BA travel problems enter 3rd day as most services resume

Thousands faced travel disruption after a British Airways IT failure caused the airline to cancel most of its services.

The boss of British Airways has said he will not resign after thousands of passengers were left stranded over the bank holiday weekend, claiming the disruption had nothing to do with cutting costs.

Experts also told the BBC that IT crash had seriously damaged the airline's brand reputation that could impact on summer travel bookings causing further losses.

With the long weekend and half-term school holidays commencing this week, a vast number of people had taken off on a holiday On Sunday night, the airline issued a statement saying that it was able to set up operations in full swing at Gatwick Airport, and set up long haul flights from Heathrow Airport.

The firm's chief executive Alex Cruz said on Monday that the power surge was so strong that it also rendered the back-up systems ineffective.

All BA flights from Heathrow and Gatwick were grounded on Saturday due to what it called a "global system outage" and while services resumed on Sunday, close to 200 flights were cancelled and delayed to and from Heathrow due to knock-on effects, according to some calculations.

Ireland's Ryanair was quick to seize on the marketing opportunity, tweeting "Should have flown Ryanair" with a picture of the "Computer says no" sketch from the TV series "Little Britain" to poke fun at BA.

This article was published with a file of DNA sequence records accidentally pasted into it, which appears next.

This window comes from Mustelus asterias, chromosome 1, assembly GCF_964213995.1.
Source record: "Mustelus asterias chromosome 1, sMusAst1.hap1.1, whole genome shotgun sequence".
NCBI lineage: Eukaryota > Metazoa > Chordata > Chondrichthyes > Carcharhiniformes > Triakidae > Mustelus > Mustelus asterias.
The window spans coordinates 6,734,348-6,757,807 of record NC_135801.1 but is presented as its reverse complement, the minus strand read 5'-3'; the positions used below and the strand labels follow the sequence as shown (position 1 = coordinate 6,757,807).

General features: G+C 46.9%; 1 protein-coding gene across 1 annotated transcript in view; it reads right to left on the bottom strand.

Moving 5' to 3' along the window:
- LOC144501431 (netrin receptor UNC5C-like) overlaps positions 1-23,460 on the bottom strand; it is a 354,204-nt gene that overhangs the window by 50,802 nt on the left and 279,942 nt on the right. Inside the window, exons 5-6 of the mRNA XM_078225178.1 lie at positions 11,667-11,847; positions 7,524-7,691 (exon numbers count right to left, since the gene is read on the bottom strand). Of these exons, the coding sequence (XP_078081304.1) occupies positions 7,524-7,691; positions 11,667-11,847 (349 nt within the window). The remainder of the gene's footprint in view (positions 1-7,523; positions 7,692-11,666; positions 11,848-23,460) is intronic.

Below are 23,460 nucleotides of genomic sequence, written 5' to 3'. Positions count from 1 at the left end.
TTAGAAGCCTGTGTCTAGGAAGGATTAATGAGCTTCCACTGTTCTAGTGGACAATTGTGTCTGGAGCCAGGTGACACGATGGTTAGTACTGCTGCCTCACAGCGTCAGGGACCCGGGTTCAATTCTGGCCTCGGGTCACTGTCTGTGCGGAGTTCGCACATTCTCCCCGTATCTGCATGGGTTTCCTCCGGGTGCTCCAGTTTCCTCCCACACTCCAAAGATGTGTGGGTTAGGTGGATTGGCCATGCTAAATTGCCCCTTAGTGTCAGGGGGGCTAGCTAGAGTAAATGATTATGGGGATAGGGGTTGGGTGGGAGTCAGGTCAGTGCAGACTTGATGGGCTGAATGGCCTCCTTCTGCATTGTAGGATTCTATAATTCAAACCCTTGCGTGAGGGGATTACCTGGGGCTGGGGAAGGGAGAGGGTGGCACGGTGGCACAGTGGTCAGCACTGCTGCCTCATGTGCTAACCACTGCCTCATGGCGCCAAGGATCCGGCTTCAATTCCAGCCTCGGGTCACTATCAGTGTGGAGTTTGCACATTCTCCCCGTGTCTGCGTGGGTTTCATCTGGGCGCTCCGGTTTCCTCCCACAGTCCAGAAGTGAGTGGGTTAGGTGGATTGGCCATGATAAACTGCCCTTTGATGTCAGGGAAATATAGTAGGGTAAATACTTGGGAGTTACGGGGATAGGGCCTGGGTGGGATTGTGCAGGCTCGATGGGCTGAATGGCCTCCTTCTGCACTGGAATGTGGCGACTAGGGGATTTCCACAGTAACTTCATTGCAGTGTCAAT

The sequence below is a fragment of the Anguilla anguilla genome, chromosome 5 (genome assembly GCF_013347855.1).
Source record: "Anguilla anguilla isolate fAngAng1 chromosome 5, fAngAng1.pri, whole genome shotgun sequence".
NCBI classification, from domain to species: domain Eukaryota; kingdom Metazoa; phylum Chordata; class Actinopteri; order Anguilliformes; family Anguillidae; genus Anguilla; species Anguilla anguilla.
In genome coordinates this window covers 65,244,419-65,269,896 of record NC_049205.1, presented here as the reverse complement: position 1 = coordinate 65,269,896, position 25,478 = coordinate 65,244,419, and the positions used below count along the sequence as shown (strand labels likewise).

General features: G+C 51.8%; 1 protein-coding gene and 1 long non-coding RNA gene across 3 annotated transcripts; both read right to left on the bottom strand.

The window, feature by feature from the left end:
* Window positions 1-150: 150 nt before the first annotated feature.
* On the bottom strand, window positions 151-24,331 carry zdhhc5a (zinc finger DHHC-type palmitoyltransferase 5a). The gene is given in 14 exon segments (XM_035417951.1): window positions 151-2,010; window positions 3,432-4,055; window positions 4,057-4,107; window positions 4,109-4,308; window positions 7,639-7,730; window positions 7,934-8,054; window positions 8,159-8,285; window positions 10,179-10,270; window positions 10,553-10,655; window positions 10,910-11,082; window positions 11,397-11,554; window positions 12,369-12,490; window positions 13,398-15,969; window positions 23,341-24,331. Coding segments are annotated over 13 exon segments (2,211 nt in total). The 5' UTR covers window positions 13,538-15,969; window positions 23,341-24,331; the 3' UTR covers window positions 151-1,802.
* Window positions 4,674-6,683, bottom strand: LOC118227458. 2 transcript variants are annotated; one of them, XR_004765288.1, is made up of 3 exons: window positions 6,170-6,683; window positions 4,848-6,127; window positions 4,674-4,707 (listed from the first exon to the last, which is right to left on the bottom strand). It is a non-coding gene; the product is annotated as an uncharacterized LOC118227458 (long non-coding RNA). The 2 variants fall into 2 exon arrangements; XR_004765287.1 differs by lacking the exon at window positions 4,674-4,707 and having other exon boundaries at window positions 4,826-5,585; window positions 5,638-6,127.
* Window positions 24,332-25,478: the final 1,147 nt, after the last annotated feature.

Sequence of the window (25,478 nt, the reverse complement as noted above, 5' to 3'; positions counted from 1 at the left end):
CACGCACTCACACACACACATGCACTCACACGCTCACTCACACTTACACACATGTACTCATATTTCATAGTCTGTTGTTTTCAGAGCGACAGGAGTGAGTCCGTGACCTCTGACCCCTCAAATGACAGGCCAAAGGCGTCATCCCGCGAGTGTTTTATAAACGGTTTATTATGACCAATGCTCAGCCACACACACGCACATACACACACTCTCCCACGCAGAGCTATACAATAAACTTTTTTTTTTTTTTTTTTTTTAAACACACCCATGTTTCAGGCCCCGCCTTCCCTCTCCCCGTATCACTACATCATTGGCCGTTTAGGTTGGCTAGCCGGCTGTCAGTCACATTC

The Spanish businessman insisted that outsourcing of jobs was not to blame for the "catastrophic" IT failure, after the GMB union suggested the chaos could have been prevented if the airline had not cut "hundreds of dedicated and loyal" IT staff and contracted the work to Indian staff in 2016.

But BA denied that this was the reason.

Deutsche Bank analysts estimated that the airline would have to pay around 47 million euros to passengers, while the cost to restore the airline's network could be as much as 15 million euros.

Shares in International Consolidated Airlines Group fell around 3% in the first day of trading in London - the same day the company confirmed it will operate a full flight schedule from Gatwick and Heathrow.

This had affected "all the operating of our systems - baggage, operations, power processing, he added".

British Airways' chief executive is "profusely" sorry for an IT meltdown he revealed has disrupted 75,000 passengers' flights. Southwest Airlines and Delta Air Lines have both faced major disruption in the past year as a result of IT failures attributed to power outages.

Between ticket refunds and compensation payments British Airways, like Delta before it, will be hundreds of millions out of pocket as a result of the failure of its backup systems.

Mr Cruz said there was "no evidence whatsoever" a cyberattack was behind the computer problems.

United Airlines recently struggled to contain a similar PR nightmare, after a video showing a passenger being manhandled and dragged off a plane against his will was posted to social media.

  • Zachary Reyes